Psychosocial Oncology

At the Pancreas Center, we work to meet all the needs of our patients, including the treatment of any psychological, social or emotional conditions. A diagnosis of pancreatic cancer can be difficult for both the patient and their family members. Our psychiatrist has a specialty in psychosocial oncology and is available to consult with Pancreas Center patients as needs arise. Psychosocial Oncology has two main emphases, the first is the study of cancer patients' psychological reactions to their illness at all stages of its course; the second is the analysis of the emotional, social, and behavioral factors that influence the risk of developing cancer and long-term survival following treatment.

Depression

  • Depression is classified in the DSM-IV as persistent depressed mood most of the time for a period of two weeks, appetite and sleep disturbances, and decreased energy and attention.
  • In one large clinical study only 17% of patients, who had an average of approximately 28 days of life left, had clinical depression (Breitbart & Heller, 2003).
  • Observations have been made that the prevalence of psychiatric symptoms appears high in the pancreatic cancer patient population. The review by Green and Austin (1993) suggests that the psycho-pathology of pancreatic tumors may also be linked to tumor induced changes in neuroendocrine or acid base systems, although confirmatory data are lacking (Fitzsimmons et al, 1999).

The Internet as a Resource for Patients

  • The Internet has become an increasingly important health information source. Cancer-related online mailing lists appear to be an important resource, especially for information-seeking, but also for support of cancer survivors.
  • Cancer-related online mailing-list subscribers joined to obtain information on how to deal with cancer, and to get or give support (help others).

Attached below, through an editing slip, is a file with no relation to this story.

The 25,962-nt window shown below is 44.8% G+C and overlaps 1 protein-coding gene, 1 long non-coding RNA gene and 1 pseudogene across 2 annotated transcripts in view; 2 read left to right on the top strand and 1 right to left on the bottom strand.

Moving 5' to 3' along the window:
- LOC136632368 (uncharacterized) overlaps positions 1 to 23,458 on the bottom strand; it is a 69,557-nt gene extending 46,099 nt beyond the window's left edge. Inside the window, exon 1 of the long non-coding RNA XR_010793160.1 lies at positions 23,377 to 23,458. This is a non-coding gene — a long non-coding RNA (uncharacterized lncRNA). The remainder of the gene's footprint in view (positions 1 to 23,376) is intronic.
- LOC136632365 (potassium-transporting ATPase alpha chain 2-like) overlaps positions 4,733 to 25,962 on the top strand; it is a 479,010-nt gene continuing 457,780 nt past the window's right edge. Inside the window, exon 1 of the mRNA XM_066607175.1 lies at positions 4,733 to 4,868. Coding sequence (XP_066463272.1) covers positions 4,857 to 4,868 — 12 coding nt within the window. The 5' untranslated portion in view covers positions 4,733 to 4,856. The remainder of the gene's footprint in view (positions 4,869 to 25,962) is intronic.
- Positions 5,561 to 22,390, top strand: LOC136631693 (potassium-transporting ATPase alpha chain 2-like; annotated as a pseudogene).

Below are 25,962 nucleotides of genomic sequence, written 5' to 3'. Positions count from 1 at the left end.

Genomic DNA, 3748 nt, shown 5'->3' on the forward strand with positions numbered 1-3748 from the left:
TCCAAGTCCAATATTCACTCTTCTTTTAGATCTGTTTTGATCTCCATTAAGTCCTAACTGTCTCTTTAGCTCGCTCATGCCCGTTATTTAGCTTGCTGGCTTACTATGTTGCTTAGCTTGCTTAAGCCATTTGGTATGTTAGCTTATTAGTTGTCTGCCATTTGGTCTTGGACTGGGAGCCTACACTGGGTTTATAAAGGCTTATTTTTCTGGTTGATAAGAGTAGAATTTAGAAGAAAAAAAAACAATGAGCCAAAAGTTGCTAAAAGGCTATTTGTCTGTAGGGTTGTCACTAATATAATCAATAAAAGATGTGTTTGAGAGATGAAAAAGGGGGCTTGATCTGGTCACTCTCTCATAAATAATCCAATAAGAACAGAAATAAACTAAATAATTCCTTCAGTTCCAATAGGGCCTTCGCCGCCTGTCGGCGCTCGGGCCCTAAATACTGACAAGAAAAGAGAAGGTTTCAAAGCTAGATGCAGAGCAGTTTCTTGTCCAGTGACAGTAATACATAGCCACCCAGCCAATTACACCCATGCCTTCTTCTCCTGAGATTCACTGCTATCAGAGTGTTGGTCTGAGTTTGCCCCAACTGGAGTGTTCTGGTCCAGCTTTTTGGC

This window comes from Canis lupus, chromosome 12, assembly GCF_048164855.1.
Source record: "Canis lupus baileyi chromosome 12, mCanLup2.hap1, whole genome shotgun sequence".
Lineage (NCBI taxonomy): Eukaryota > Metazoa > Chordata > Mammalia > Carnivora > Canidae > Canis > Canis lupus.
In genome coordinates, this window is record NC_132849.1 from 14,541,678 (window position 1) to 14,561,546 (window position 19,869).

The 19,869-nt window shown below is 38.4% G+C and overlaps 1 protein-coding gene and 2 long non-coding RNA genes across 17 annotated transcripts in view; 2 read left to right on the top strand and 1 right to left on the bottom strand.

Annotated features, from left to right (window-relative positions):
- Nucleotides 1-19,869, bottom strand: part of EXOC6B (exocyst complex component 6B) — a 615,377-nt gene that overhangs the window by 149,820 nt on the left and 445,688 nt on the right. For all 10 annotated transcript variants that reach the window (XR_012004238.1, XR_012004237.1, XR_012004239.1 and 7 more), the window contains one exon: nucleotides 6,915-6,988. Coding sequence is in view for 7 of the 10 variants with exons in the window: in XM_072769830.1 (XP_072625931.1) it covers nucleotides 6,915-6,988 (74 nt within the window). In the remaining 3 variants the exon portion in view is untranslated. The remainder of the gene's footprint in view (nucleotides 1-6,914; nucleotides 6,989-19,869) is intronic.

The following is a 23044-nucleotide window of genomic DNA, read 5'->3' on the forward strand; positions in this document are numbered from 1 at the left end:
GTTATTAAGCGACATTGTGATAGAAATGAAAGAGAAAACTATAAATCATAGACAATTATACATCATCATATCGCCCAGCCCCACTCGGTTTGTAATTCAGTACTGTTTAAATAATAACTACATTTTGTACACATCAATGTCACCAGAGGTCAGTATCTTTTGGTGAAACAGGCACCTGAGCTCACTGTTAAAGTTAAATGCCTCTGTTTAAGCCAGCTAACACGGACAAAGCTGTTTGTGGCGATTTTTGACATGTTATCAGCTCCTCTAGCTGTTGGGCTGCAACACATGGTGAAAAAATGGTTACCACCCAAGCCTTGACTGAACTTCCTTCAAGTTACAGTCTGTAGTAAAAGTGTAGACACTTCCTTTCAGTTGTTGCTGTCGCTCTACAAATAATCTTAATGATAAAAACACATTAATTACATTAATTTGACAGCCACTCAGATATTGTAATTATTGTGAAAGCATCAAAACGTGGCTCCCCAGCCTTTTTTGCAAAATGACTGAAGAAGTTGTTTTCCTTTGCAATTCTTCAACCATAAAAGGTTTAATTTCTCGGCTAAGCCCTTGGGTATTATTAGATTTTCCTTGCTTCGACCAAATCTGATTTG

• In addition, some sources estimate that as many as 90 million Americans have participated in online support groups (Rimer, et al 2005).
  • Some studies have shown that electronic support groups have decreased pain, anxiety, and depression, and have increased quality of life (Rimer et al, 2005).

Online Support Groups

  • Cancercare.org provides free support for patients with cancer, including online support groups.
  • Imermanangels.org pairs someone suffering with a certain type of cancer with someone who has successfully beaten it.
  • PanCAN.org offers a multitude of patient services for people with pancreatic cancer and their caregivers.
  • Gildasclubnyc.org provides emotional and social support for people living with cancer and their families.
  • Lustgarten.org offers a number of resources for patients and their families

Quality of Life

  • Fitzsimmons et al (1999) also discovered that patients' perception of quality of life was mediated by the process of coping.
  • Telch and Telch (1986) reported that people in a control group that did not include coping skills training did not adjust as well to their illness as people in a support group that included coping skills training.
  • Groups that are more than just supportive-expressive, and facilitate participants learning experiences through connectedness to a profound emotional experience, help patients learn more effectively (Breitbart and Heller, 2003).